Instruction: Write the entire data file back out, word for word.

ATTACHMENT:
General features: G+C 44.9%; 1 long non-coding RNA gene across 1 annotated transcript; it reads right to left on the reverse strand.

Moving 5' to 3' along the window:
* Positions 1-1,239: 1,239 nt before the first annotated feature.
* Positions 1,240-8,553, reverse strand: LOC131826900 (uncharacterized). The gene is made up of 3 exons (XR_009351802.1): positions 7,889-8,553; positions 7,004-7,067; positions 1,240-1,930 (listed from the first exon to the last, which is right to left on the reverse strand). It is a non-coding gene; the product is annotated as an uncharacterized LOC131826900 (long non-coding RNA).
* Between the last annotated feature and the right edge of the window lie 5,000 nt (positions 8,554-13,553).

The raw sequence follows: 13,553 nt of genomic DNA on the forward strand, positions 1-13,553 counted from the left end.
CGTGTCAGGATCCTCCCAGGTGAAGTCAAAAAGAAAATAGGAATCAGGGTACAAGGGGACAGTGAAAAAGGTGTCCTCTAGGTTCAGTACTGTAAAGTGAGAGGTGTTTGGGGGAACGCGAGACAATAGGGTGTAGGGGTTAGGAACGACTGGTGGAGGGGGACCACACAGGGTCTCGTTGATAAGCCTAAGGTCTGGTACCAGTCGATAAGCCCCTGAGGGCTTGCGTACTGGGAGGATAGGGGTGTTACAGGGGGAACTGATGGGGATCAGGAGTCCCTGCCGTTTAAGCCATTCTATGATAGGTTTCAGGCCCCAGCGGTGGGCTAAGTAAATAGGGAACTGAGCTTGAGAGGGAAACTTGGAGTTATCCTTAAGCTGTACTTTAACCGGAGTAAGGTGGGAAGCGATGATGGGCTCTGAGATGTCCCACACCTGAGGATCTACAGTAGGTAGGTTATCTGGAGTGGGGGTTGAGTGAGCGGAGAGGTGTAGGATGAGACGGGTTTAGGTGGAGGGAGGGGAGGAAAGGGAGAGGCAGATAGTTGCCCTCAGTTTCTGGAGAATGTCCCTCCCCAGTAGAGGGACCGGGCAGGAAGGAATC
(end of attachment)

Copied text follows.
General features: G+C 44.9%; 1 long non-coding RNA gene across 1 annotated transcript; it reads right to left on the reverse strand.

Moving 5' to 3' along the window:
* Positions 1-1,239: 1,239 nt before the first annotated feature.
* Positions 1,240-8,553, reverse strand: LOC131826900 (uncharacterized). The gene is made up of 3 exons (XR_009351802.1): positions 7,889-8,553; positions 7,004-7,067; positions 1,240-1,930 (listed from the first exon to the last, which is right to left on the reverse strand). It is a non-coding gene; the product is annotated as an uncharacterized LOC131826900 (long non-coding RNA).
* Between the last annotated feature and the right edge of the window lie 5,000 nt (positions 8,554-13,553).

The raw sequence follows: 13,553 nt of genomic DNA on the forward strand, positions 1-13,553 counted from the left end.
CGTGTCAGGATCCTCCCAGGTGAAGTCAAAAAGAAAATAGGAATCAGGGTACAAGGGGACAGTGAAAAAGGTGTCCTCTAGGTTCAGTACTGTAAAGTGAGAGGTGTTTGGGGGAACGCGAGACAATAGGGTGTAGGGGTTAGGAACGACTGGTGGAGGGGGACCACACAGGGTCTCGTTGATAAGCCTAAGGTCTGGTACCAGTCGATAAGCCCCTGAGGGCTTGCGTACTGGGAGGATAGGGGTGTTACAGGGGGAACTGATGGGGATCAGGAGTCCCTGCCGTTTAAGCCATTCTATGATAGGTTTCAGGCCCCAGCGGTGGGCTAAGTAAATAGGGAACTGAGCTTGAGAGGGAAACTTGGAGTTATCCTTAAGCTGTACTTTAACCGGAGTAAGGTGGGAAGCGATGATGGGCTCTGAGATGTCCCACACCTGAGGATCTACAGTAGGTAGGTTATCTGGAGTGGGGGTTGAGTGAGCGGAGAGGTGTAGGATGAGACGGGTTTAGGTGGAGGGAGGGGAGGAAAGGGAGAGGCAGATAGTTGCCCTCAGTTTCTGGAGAATGTCCCTCCCCAGTAGAGGGACCGGGCAGGAAGGAATC